This morning I gave myself a lie-in, which cost me another patch-life-tick in the shape of Rook, but I was able to get into the Brooms in time to see my first Swift and House Martin for the year, as well as being alerted by Jono to my first patch Common Tern for two years with three flying very high over indeed.

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Record shot of Common Tern (Sterna hirundo)

Rainham Marshes and the Thames at Rainham

But again, soon, the allure of more exotic birds off patch proved too magnetic and so I whipped down to Rainham Marshes where I dipped Little Stint and Curlew Sandpiper, but made up for it by getting year ticks out of Bar-tailed Godwit, and Greenshank, and a full blown London life-tick in the form of Little Gull.

Luckily I was river-watching with a couple of much younger and much better birders than me who helped locate the Little Gull on the other side of the Thames, in time for me to get my scope on it and just about get enough ‘on it’ to tick it for the year. To give you sense of how far away it was, here is the digi-scoped view (although it did look a bit better before my iPhone mashed up the pixels):

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Distant Little Gull (Hydrocoloeus minutus) preening on a buoy (bill tucked into feathers)

We then had it (or a different bird??) much closer and on our side of the river. The two young guys dashed off for a photo whilst I stayed with Nick and admired it through the scope as it settled on the mud. When it looked like it was going to sleep I waddled off after the teenagers in comic pursuit. Having stopped jogging a few times due to lack of fitness and a distracting Short-eared Owl on the adjacent marshes, I arrived too late to take its picture (according to Nick who had been watching the scene from afar, the bird ascended rapture-like vertically up in the air and out of sight!!). This is one of the photos Dante took of the same bird; to get an idea of what I should have been posting.

Little Gull

The impressive Dante had already scored big earlier in the day with a Black Tern. This grates a little as I have never seen one, apart from a ‘probable’ over Canary Wharf a couple of years ago (when I was without bins) and another, today, on the other side of the Thames that I watched for a while but couldn’t get enough on to be sure (I still maintain it was smaller, darker, and sleeker than accompanying Commons, but the better birders didn’t come to my rescue – I’m unclear as to whether they didn’t see it or whether they were stood behind me shaking their heads).

It then started raining so hard that we left the hardy young birders to it and went back via the Grasshopper Warbler bush, that was annoyingly empty of Grasshopper Warblers. Its commoner cousins were showing and sounding well across the reserve, including an unusually showy, Sedge Warbler (also videoed in song here).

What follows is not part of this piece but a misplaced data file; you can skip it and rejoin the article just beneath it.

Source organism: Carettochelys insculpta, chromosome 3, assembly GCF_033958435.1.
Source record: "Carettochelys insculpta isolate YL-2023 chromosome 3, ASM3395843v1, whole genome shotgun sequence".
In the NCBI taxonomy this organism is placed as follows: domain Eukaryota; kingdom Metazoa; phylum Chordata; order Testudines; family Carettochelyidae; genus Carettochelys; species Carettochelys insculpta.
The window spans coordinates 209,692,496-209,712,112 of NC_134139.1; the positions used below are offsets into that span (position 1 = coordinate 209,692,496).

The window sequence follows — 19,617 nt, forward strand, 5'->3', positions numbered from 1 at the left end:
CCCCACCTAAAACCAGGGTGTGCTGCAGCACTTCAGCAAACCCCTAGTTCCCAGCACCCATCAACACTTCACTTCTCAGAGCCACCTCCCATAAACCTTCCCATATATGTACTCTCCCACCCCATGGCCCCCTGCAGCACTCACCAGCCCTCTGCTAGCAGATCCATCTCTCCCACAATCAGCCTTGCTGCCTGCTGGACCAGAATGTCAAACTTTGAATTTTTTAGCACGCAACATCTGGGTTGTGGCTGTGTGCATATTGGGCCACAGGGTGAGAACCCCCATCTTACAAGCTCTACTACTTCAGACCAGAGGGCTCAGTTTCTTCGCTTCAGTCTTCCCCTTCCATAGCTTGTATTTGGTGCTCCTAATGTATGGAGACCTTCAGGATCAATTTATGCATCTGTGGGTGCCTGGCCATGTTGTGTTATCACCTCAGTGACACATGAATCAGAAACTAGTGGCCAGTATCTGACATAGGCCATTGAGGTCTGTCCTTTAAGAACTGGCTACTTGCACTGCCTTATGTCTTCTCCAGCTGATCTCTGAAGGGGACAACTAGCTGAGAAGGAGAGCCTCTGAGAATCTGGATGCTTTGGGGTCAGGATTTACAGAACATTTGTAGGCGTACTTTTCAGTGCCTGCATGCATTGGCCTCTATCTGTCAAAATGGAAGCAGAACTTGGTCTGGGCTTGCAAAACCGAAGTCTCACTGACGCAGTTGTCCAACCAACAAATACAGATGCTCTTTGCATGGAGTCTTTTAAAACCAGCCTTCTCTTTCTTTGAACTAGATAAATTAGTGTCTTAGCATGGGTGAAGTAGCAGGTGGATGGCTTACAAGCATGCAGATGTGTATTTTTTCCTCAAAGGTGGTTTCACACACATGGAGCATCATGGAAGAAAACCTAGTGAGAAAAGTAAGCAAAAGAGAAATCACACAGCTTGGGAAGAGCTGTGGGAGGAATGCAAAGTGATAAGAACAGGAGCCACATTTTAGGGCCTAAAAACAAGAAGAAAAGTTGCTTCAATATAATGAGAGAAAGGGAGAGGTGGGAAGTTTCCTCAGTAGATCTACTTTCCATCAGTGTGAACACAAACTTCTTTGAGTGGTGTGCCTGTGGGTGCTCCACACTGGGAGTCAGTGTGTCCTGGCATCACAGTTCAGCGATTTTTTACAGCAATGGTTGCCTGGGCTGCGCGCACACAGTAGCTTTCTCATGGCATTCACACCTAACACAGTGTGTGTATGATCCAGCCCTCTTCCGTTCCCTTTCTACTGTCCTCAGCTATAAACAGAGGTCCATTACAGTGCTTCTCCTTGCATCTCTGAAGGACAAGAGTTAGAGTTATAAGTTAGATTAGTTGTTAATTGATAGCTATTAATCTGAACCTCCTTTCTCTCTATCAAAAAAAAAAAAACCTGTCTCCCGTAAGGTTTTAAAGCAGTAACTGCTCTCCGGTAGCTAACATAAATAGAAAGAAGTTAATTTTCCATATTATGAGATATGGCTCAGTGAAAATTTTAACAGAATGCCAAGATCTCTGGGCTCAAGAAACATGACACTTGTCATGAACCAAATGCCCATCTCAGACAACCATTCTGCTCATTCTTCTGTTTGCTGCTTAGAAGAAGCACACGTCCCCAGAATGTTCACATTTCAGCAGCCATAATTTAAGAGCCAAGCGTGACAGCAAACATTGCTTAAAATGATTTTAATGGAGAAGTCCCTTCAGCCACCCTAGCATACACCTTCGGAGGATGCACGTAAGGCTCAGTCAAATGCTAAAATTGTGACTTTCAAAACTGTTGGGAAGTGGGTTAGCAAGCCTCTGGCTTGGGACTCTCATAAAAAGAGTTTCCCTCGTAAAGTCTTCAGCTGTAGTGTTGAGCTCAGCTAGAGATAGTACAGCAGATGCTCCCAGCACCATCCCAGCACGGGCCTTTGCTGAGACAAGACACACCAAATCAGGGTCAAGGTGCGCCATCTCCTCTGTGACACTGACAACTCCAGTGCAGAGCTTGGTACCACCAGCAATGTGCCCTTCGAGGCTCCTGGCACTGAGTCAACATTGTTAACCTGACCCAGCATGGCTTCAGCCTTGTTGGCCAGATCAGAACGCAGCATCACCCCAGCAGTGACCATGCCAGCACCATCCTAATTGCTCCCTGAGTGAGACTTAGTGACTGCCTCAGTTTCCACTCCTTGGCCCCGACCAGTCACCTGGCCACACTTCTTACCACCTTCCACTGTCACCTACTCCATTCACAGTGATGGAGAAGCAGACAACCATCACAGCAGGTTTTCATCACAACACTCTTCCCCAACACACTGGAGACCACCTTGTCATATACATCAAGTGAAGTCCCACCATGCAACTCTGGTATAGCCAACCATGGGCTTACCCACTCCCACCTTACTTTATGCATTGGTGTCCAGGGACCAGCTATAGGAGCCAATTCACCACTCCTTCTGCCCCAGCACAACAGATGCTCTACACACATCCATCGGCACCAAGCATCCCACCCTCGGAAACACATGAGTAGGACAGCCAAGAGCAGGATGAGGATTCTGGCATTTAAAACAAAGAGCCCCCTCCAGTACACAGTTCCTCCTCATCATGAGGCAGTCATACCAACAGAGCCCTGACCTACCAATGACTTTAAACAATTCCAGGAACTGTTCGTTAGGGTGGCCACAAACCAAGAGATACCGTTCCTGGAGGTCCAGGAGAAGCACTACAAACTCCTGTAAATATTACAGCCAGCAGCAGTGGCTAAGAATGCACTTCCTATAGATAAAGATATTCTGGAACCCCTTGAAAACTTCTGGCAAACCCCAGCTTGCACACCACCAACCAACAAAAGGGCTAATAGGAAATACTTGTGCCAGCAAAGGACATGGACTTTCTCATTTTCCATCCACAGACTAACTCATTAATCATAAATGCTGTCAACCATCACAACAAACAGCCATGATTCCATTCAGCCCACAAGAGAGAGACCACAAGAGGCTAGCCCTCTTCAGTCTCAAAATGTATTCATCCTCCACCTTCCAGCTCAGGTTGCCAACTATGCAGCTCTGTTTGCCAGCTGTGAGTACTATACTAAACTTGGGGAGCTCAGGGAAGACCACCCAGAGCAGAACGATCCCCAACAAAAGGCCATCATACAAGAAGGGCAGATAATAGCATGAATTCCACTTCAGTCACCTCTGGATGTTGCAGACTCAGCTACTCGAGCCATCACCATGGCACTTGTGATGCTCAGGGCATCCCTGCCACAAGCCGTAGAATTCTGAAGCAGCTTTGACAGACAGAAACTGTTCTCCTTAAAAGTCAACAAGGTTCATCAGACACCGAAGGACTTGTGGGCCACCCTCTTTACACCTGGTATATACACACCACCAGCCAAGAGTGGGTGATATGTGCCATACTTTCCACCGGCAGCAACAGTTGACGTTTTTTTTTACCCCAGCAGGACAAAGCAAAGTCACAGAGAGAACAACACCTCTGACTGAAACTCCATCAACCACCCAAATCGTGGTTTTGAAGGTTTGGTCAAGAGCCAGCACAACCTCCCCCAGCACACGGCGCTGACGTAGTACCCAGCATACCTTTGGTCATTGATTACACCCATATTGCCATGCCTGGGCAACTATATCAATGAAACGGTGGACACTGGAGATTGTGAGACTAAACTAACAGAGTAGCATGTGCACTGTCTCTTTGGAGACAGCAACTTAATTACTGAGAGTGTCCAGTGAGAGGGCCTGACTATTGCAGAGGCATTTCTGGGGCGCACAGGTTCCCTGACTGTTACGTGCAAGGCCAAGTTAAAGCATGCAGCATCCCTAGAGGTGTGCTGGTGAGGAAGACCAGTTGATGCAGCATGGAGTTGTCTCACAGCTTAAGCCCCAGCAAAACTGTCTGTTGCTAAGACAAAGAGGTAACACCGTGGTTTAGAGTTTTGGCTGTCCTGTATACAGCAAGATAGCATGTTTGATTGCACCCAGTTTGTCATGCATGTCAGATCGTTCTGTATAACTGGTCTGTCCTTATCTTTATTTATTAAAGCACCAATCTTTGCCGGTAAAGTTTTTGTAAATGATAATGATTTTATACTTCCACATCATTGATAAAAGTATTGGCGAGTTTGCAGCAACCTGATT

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Sedge Warbler (Acrocephalus schoenobaenus)

So, three days of birding, a couple of big dips on the patch, a few more off the patch, but some amazing experiences and my patch year list nudges up to 91 with four new additions, and my UK year list grows by a giddy 12 to the barely-respectable total of 137 as we enter May (Nick has seen more than that in the month of April alone, but he is properly year-listing at the moment).

Post Scriptum: a legless lizard (and no, that’s not my nickname)

I also got another lifer this weekend, in the form of a reptile in Kent.

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Slow Worm (Anguis fragilis)

Which, in turn prompted me to check our own reptile mats back on the Patch:

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Grass Snake (Natrix natrix)

I know this account sounds a bit like a cold ‘tick fest’, but if I had got all poetic over the experiences I had (as is sometimes my want) rather than just quickly listing things I saw, you would probably still be reading this post by the time next weekend appears.

*The photo of the Cuckoo is actually from Rainham Marshes two days after my Tilbury visit, but why allow accuracy to get in the way of narrative!

By the early evening light: the Autumnal migration orrery

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Female Whinchat (Saxicola rubetra)

This year I have got better at snatching short opportunities to bird the patch: still sometimes at the weekend, occasionally early in the morning, and occasionally after work.

The late summer/early autumn migration – my second on the patch – has delivered old friends from fly-over Yellow Wagtail, to the watchful Muscicapidae (and/or Turdidae depending on whose authority you follow) using our trees and bushes as we might use service stations on a long motorway journey: Spotted Flycatcher, Pied Flycatcher, WhinchatStonechat, Northern Wheatear, and Common Redstart.

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Spotted Flycatcher (Muscicapa striata)